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The Daily Dish: White House Summit Honors College Students Who Are “Beating the Odds”

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July 24, 2015 03:13 pm


The Daily Dish digs deeper into one of the day’s top news stories on K–12 education. Make sure to add High School Soup to your RSS feed for all the latest updates and follow the Alliance on Twitter at @All4Ed for more education news.

For many students from low-income or traditionally underserved backgrounds, making it to college can be a great challenge. But First Lady Michelle Obama wants those students to know that “Beating the Odds” and achieving education outcomes beyond high school is possible in the face of even the toughest adversity.

On Thursday, Obama hosted some 130 students at the White House as part of her Reach Higher Beating the Odds Summit. As The Washington Post’s Will Greenberg writes, “First lady Michelle Obama’s “Beating the Odds” summit aims to bring together college-bound students from all walks of life so they can focus on expanding educational resources for people like them.”

“I was blessed to have parents who didn’t go to college, but they knew that an investment in education was the best gift they could give me,” Obama said during her address to students. “And when I realized that with a little hard work and some determination that I could compete and succeed at some of the top schools in the country — I think about the thousands, the millions of kids just like me who don’t get that encouragement but have the same skills and ability.”

The summit was part of Obama’s ongoing Reach Higher initiative, aimed at inspiring all students to complete their education past high school. Greenberg explains that Thursday’s summit featured students who have persevered through great challenges to succeed in college. One such student was Isaac Guerrero, who grew up in a low-income area of New York City with his family of seven. Now Guerrero represents a first-generation student for his family, with plans to attend the Massachusetts Institute of Technology in Cambridge this fall.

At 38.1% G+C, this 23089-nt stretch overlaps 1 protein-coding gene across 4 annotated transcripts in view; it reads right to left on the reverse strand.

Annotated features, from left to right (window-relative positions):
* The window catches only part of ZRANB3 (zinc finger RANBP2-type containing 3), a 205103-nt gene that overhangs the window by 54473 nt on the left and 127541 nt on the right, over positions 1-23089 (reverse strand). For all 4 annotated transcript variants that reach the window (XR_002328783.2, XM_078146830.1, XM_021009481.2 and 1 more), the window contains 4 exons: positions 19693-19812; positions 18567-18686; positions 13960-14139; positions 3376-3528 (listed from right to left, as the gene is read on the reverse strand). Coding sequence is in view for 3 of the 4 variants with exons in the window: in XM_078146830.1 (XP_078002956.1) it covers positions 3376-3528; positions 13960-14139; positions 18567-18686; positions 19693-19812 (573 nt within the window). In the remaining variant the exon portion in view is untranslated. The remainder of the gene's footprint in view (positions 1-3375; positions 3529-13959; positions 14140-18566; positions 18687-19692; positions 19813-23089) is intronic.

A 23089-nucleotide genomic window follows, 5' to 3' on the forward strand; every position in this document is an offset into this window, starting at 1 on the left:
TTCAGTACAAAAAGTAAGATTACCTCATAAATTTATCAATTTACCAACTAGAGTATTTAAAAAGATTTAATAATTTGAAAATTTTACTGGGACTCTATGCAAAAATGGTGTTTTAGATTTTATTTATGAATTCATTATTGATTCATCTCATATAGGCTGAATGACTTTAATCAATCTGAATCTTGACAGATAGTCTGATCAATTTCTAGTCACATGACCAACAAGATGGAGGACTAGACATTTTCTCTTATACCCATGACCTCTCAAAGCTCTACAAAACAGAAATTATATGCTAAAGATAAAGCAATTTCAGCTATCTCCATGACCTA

For students who set their sights on becoming first generation students like Guerrero, an introduction to the thousands of courses and classes a college or university offers can be daunting. But, as The Hechinger Report’s Jon Marcus explains, more colleges are providing advisors for students who might need help focusing on and choosing a career path. Marcus points to Malcolm X College in Chicago, Illinois that provides potential and incoming students with advisors that help them map out a curriculum track. Marcus writes, “It’s a dumbfoundingly simple solution to a problem that derails countless students who take courses they don’t need and flounder through college, wasting time and money and never graduating — or, if they do, failing to rack up the necessary prerequisites go on to further educations…”

Despite programs like that at Malcolm X College, reaching and achieving in college can still be tough for disadvantaged students. A new study this week from ACT, Inc. reports that low-income students continue to lag on college readiness measures. The Condition of College and Career Readiness 2014: Students From Low-Income Families finds that just 11 percent of low-income high school graduates who took the ACT in 2014 met all four of ACT’s benchmarks for achievement.

U.S. Secretary of Education Arne Duncan, also in attendance for the Beating the Odds summit, noted that in order for these underserved and low-income students to endure and ultimately succeed through the most difficult upbringing, adults must play an active role. “It’s up to us as adults to provide more opportunities, better classes, better mentoring, more after-school programming, more summer programs, summer jobs to help more young people fulfill that extraordinary potential,” said Duncan.


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